The FL contains Broca’s area, which is a cluster of neurons in the dominant hemisphere (left hemisphere if you’re right handed). “Damage to Broca’s area can produce Broca’s aphasia, which is a non-fluent aphasia,” Nelson said. Survivors with this condition have difficulty with word production. Their comprehension is relatively normal, but they have a hard time coming up with grammatically correct sentences and their speech is typically limited to short phrases and incomplete sentences. They have trouble getting their words out.

“Broca’s area, which is for generating speech, connects through a curved bundle of nerve cells to Wernicke’s area, located in the temporal lobe,” Nelson said. “Basically, Broca’s area starts you being able to generate speech and then Wernicke’s area helps you produce the correct words. People with Wernicke’s aphasia, speak fluently but say garbage; they don’t use the correct words. Nor do they understand what is being said to them, whereas survivors with Broca’s aphasia have normal comprehension.”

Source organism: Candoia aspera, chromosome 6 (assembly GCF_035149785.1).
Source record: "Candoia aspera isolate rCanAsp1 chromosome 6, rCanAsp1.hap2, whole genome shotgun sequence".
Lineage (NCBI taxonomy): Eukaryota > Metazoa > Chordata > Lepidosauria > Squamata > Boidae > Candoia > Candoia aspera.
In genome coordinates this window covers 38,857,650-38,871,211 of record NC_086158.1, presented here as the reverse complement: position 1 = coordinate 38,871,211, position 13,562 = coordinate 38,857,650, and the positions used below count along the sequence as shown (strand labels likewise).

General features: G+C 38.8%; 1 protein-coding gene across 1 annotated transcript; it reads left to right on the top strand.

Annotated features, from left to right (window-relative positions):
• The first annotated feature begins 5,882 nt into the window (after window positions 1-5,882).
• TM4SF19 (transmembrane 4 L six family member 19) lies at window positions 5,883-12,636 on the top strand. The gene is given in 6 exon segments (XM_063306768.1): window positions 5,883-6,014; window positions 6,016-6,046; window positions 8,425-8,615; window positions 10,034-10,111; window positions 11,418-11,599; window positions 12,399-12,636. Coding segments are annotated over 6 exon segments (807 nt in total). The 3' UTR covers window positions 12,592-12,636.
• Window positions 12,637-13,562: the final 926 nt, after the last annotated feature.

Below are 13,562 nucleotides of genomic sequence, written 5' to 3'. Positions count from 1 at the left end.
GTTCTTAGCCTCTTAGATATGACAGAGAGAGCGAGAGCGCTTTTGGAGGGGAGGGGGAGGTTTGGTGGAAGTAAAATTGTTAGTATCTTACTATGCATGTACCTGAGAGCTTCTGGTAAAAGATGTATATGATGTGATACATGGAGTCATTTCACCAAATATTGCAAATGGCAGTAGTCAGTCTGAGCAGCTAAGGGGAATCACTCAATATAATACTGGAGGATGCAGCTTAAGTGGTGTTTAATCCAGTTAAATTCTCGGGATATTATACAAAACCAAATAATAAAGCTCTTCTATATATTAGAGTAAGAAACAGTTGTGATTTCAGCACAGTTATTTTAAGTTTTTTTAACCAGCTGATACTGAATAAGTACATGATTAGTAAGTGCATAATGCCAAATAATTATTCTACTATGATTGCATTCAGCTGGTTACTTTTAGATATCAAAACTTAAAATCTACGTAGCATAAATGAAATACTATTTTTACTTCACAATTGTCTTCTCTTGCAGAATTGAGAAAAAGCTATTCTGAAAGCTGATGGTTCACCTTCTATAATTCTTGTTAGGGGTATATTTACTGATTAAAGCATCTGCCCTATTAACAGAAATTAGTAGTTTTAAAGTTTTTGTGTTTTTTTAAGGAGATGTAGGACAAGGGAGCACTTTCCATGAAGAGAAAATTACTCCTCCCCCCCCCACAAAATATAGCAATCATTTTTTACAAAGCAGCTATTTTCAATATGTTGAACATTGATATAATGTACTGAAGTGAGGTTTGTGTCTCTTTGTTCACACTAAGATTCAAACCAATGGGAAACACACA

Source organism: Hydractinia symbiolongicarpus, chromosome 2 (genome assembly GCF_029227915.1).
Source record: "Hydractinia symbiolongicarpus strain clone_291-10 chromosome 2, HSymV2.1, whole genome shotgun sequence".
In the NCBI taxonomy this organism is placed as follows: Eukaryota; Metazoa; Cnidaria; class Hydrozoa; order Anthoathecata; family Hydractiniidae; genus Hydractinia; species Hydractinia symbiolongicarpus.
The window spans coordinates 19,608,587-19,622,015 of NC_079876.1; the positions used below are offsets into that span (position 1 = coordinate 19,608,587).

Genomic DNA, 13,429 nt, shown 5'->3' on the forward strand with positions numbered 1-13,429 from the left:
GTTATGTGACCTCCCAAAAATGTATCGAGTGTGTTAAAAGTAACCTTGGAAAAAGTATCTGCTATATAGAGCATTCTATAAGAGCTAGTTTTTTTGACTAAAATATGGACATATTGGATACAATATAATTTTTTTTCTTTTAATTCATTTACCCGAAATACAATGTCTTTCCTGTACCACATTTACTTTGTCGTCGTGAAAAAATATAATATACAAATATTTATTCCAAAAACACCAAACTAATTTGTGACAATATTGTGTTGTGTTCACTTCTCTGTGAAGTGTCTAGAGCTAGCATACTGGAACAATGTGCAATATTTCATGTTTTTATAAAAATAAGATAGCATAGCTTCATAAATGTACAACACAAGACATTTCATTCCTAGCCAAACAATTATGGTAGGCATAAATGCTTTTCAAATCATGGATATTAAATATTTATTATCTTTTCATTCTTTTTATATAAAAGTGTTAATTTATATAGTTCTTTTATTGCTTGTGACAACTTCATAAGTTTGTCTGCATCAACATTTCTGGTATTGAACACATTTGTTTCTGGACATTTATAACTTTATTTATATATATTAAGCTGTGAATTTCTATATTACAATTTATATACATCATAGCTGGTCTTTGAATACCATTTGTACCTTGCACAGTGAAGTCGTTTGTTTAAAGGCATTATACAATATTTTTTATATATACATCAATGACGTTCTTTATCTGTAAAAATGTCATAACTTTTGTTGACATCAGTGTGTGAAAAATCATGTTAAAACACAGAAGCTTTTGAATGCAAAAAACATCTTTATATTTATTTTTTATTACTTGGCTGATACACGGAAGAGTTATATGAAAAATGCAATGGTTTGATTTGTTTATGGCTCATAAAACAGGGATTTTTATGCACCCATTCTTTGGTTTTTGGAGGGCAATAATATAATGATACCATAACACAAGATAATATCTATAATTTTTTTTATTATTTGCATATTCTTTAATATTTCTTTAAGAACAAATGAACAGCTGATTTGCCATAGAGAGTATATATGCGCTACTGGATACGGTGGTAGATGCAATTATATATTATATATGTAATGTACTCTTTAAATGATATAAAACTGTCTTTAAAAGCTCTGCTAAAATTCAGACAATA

The motor cortex is situated at the back of the FL. “The motor cortex controls movement, so any damage to it will result in weakness,” Nelson said.

However, the motor cortex gets blood from both middle cerebral and anterior cerebral arteries (MCA and ACA), and a clot in either produces different deficits. “If you get an ACA stroke, you’re going to get paralysis or weakness in the leg on the opposite side,” he said. “An MCA stroke is going to produce weakness in the face and arm on the opposite side.”

An injury to the motor cortex can produce other deficits. “For example, you can get the compulsive mimicking of other people’s facial expressions,” he said. “If you make faces at them, they compulsively make faces back.” Another possible deficit is called ‘motor perseveration,’ meaning that the survivor compulsively repeats movements when the situation requires it to change, e.g., you ask someone to tap their finger and they continue to do that, even after you ask them to do something else.